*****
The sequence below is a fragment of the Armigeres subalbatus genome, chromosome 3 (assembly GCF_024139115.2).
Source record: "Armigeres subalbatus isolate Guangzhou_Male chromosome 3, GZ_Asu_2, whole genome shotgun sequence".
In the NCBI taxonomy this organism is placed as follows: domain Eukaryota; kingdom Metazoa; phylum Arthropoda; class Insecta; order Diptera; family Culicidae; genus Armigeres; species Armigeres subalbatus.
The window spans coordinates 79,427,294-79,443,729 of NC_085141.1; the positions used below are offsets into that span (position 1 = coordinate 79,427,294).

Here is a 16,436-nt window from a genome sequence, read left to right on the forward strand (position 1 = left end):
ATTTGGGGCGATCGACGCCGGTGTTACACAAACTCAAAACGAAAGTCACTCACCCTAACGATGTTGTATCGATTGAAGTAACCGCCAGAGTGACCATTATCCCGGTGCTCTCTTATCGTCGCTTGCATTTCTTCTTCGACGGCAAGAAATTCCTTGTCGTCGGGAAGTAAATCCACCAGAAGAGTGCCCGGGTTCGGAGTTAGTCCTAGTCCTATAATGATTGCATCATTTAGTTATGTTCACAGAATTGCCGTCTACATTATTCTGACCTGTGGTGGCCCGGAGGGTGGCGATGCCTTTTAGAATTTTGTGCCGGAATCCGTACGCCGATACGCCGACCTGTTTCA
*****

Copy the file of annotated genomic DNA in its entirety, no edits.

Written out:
The sequence below is a fragment of the Armigeres subalbatus genome, chromosome 3 (assembly GCF_024139115.2).
Source record: "Armigeres subalbatus isolate Guangzhou_Male chromosome 3, GZ_Asu_2, whole genome shotgun sequence".
In the NCBI taxonomy this organism is placed as follows: domain Eukaryota; kingdom Metazoa; phylum Arthropoda; class Insecta; order Diptera; family Culicidae; genus Armigeres; species Armigeres subalbatus.
The window spans coordinates 79,427,294-79,443,729 of NC_085141.1; the positions used below are offsets into that span (position 1 = coordinate 79,427,294).

Here is a 16,436-nt window from a genome sequence, read left to right on the forward strand (position 1 = left end):
ATTTGGGGCGATCGACGCCGGTGTTACACAAACTCAAAACGAAAGTCACTCACCCTAACGATGTTGTATCGATTGAAGTAACCGCCAGAGTGACCATTATCCCGGTGCTCTCTTATCGTCGCTTGCATTTCTTCTTCGACGGCAAGAAATTCCTTGTCGTCGGGAAGTAAATCCACCAGAAGAGTGCCCGGGTTCGGAGTTAGTCCTAGTCCTATAATGATTGCATCATTTAGTTATGTTCACAGAATTGCCGTCTACATTATTCTGACCTGTGGTGGCCCGGAGGGTGGCGATGCCTTTTAGAATTTTGTGCCGGAATCCGTACGCCGATACGCCGACCTGTTTCA